The world's biggest can-maker reveals record results, with profits up 45%.
As the world's largest maker of beverage cans, FTSE 100 firm Rexam (LSE: REX) is seen as a key consumer bellwether.
Yes, we can!*
As well as food and drink cans, the global consumer-packaging company supplies plastic packaging to the healthcare, pharmaceutical, personal-care and household-care markets.
Thus, by wrapping the world's goods, Rexam gives a broad-brush picture of global consumer brands and trends. Hence, analysts pounced on its 2010 results released this morning.
The good news is that Rexam's sales rose 2% in 2010 to just shy of £5 billion. This revenue rise, plus cost-cutting savings of £88 million, boosted underlying pre-tax profit by an impressive 45% to £412 million.
Thanks to a return to global growth, both of Rexam's key arms performed well in 2010. Its beverage-cans division (responsible for 77% of group operating profit) reported organic profit growth of 25%. Similarly, this key performance indicator rose 16% at its plastic-packaging arm.
These improving trends helped free cash flow to jump 9% to £316 million which, in turn, allowed Rexam to trim its net debt by £150 million to £1.7 billion, down 8%.
Underlying earnings per share (EPS) climbed by 29% to 32.8p, allowing Rexam to boost its full-year dividend from 8p to 12p. No doubt this dividend hike of 50% will be welcomed by Rexam's shareholders.
Despite these record results, Rexam's share price has stumbled, tumbling 5% to 350p and trimming its market cap to £3.1 billion. Still, even after today's slide, Rexam's share price is up a quarter (25%) in the past 12 months, versus a 12% rise in the FTSE 100.
Consumers and cans
Clearly, despite falling consumer confidence in the face of austerity measures, consumers aren't cutting back on fizzy drinks and other canned goods.
Indeed, multi-pack promotions and discounts gave a sales boost to Rexam's clients' brands, such as Carlsberg, Pepsi and Red Bull. Notably, sales volumes rose 5% in Asia and Europe, following a disappointing 2009.
However, sales in Rexam's plastic-packaging division saw little growth in 2010, suggesting sluggish sales growth in the food and healthcare sectors.
Hence, Rexam -- which employs 23,000 workers in over 20 countries -- is pinning its hopes on higher growth in emerging markets, notably South America. Currently, emerging markets account for 30% of Rexam's sales, but acquisitions and new joint ventures may boost this proportion closer to 50% over time.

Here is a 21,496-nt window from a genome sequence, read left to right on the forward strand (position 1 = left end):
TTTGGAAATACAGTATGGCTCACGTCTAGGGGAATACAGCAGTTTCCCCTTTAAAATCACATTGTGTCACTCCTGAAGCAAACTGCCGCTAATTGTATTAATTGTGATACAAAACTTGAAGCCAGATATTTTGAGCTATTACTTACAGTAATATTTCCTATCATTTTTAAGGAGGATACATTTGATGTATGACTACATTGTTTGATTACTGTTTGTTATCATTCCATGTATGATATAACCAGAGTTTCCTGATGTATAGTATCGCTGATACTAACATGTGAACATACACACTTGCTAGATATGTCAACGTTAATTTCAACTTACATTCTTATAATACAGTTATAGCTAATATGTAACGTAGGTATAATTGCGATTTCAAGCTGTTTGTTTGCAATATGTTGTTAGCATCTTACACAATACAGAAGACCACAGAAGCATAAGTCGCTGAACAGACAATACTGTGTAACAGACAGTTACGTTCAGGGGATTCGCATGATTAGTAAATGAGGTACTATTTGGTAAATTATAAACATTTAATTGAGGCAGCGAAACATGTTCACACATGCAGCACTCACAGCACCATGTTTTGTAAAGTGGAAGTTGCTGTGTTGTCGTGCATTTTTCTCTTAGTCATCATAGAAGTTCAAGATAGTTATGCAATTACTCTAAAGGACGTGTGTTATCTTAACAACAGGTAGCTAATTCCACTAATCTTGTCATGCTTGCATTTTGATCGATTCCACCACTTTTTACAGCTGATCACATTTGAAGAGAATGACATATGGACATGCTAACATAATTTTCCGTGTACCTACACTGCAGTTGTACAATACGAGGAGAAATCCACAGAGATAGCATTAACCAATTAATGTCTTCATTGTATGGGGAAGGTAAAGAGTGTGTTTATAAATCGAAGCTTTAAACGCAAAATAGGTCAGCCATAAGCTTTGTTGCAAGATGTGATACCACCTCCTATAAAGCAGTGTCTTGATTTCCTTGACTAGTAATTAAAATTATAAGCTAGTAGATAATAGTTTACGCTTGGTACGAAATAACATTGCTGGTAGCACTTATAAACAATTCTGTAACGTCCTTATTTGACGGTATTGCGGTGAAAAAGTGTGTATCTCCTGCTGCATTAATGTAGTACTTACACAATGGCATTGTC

My kind of 'boring'
Rexam's chairman, Sir Peter Ellwood, described these results as, "...an excellent performance in 2010".
Graham Chipchase, CEO since January 2010, added, "...we will remain focused on increasing our return on capital, optimising cash and controlling costs, while making disciplined investments to improve our growth and returns over time. We expect 2011 to be a year of continued progress."
Of course, investors used to the racy, thrilling world of small-company shares would find Rexam something of a bore. But, Rexam has done well on its 'three Cs': cost control, cash optimisation and return on capital, bouncing back strongly from the global crisis of 2007/09. What's more, its fundamentals should prove attractive to conservative investors.
Based on a share price of 350p and underlying EPS of 32.8p, Rexam now trades on a price-earnings ratio of 10.7. This is a modest price to pay for a market-leading company with global reach.
Likewise, its 12p dividend translates into a dividend yield of 3.4%, which easily exceeds the return on cash deposits.
Bubbles in tins
Personally, I like the look of Rexam's results and its turnaround over the past 12 months under its new CEO. Indeed, I may use recent share-price dips to squirrel away a few Rexam shares for my family.
While there may be bubbles forming in other sectors, notably mining, Rexam's investors can sleep easy, dreaming of the trillions of bubbles trapped inside Rexam-made cans!
* My apologies to President Obama for shamelessly copying his election motto.
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